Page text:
McDonald’s appointed Englishman Steve Easterbrook to replace Don Thompson as chief executive, as it seeks a new direction in the face of perhaps the greatest challenge in its 60-year history, writes Neil Munshi.

Mr Easterbrook, a former Watford grammar schoolboy, takes over after a rocky two-and-a-half years that have seen sales growth stall at the world’s largest restaurant chain.

Last year the company recorded its first annual drop in global same-store sales in a dozen years.

The company has been accused of being caught flat-footed in the face of fundamental shifts in the restaurant business, including rising consumer demand for fresher, natural ingredients exemplified by the massive growth of burrito chain Chipotle and upmarket burger chains such as Five Guys.

©AFP/Getty Images

Steve Easterbrook

Mr Easterbrook has turnround experience. He became the head of McDonald’s UK when that division was struggling with similar challenges, and quickly returned it to growth.

But turning round an $87bn company, and convincing key low-income customers still struggling to recover from the financial crisis to return to its roughly 35,000 stores, will be difficult — particularly in the US.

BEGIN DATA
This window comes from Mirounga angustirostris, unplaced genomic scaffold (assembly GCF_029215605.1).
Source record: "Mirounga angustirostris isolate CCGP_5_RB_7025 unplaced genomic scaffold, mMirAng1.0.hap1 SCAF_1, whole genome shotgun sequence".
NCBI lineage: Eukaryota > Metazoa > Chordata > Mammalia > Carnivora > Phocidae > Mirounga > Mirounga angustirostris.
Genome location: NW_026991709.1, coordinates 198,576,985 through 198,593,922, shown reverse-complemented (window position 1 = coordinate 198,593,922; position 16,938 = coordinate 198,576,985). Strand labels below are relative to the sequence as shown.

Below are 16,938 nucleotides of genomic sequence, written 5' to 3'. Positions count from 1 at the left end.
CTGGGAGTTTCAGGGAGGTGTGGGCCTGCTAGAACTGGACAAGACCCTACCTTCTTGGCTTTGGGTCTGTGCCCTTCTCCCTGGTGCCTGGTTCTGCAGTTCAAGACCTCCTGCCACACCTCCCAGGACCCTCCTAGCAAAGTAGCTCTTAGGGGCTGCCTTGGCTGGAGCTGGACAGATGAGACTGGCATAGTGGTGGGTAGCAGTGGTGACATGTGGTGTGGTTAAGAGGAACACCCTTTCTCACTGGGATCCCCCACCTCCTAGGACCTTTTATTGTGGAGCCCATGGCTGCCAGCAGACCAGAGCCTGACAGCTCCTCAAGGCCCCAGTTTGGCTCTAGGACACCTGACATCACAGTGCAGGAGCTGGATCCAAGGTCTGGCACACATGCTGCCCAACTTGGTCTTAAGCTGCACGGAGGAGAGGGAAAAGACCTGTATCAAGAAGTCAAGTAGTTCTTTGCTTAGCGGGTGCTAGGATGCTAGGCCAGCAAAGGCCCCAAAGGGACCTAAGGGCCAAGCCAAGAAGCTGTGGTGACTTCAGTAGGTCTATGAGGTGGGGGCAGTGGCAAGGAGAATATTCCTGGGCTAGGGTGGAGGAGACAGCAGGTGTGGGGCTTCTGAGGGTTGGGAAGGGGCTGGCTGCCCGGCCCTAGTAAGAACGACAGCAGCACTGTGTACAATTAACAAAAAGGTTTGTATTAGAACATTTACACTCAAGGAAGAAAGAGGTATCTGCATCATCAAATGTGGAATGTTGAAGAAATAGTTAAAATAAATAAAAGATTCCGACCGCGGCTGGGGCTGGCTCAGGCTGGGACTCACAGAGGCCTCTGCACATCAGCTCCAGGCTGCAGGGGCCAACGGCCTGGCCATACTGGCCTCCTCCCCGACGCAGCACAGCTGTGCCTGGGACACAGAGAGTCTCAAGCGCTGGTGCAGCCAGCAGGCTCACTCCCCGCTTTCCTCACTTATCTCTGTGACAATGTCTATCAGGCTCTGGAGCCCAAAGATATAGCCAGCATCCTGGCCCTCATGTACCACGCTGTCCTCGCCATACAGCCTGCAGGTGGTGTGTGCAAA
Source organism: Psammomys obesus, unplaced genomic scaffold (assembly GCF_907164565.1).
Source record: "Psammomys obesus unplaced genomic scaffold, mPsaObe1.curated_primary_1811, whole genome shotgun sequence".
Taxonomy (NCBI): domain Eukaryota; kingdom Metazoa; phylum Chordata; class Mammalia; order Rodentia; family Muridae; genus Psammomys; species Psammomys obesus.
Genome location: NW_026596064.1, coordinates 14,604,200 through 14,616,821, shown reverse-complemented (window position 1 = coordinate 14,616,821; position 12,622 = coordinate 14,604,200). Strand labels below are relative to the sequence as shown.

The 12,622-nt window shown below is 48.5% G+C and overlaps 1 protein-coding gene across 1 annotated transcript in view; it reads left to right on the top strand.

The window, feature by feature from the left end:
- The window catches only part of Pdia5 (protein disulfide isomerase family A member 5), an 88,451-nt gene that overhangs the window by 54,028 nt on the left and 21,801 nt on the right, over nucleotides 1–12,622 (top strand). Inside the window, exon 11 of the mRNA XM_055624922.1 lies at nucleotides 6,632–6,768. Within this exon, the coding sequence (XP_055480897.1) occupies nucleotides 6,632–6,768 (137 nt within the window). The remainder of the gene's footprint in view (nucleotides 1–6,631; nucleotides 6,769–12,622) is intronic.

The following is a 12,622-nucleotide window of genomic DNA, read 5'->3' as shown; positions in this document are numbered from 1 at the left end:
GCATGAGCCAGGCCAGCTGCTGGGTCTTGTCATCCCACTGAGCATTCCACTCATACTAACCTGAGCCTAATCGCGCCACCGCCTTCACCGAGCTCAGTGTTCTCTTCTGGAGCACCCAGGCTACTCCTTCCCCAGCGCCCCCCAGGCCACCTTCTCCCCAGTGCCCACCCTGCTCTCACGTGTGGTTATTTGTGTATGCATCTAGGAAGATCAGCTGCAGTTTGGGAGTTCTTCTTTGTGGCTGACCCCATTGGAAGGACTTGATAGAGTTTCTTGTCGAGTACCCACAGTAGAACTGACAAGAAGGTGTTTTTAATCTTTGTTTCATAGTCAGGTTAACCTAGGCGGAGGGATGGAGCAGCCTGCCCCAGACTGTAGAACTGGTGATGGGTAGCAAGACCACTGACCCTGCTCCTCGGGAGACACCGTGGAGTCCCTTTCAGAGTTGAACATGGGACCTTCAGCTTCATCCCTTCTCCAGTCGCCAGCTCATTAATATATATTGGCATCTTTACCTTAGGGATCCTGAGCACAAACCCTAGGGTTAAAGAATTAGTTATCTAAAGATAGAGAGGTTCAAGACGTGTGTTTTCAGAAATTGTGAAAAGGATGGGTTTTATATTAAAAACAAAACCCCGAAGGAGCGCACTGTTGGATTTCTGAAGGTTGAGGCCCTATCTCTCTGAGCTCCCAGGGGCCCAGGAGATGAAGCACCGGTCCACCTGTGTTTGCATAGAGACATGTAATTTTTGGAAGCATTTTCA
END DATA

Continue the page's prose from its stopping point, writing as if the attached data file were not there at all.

Analysts have questioned whether a nearly 20-year veteran of the company is the right person to implement the necessary fundamental changes.

As chief brand officer since 2013, Mr Easterbrook has already rolled out some of the strategies that worked in the UK on the US market, the company’s largest.

● Related Lex note: McDonald’s — big game hunter

● Related news story: Shake Shack soars to $1.7bn on debut

Plunge in crude sees slew of oil majors slash spending

Royal Dutch Shell and ConocoPhillips, two of the world’s largest energy groups, this week set out plans for billions of dollars worth of cuts in their investment programmes in response to the plunge in crude prices, writes Michael Kavanagh.

(FILES) A file picture taken on June 30, 2014 shows a flame torch at the French oil giant Total refinery in Donges, western France. The OPEC oil producers cartel meets in Vienna on November 27, 2014 for a pivotal decision on whether to reduce the amount of oil it produces, faced with a global supply glut that has massively depressed crude prices.AFP PHOTO / JEAN-SEBASTIEN EVRARDJEAN-SEBASTIEN EVRARD/AFP/Getty Images©AFP

The announcements follow indications of spending cuts by French oil major Total and by Schlumberger, the biggest oil services group, before the sector’s results season. Shell said it would “curtail” its capital spending by $15bn over 2015-17, adding that 40 projects would be delayed or cancelled.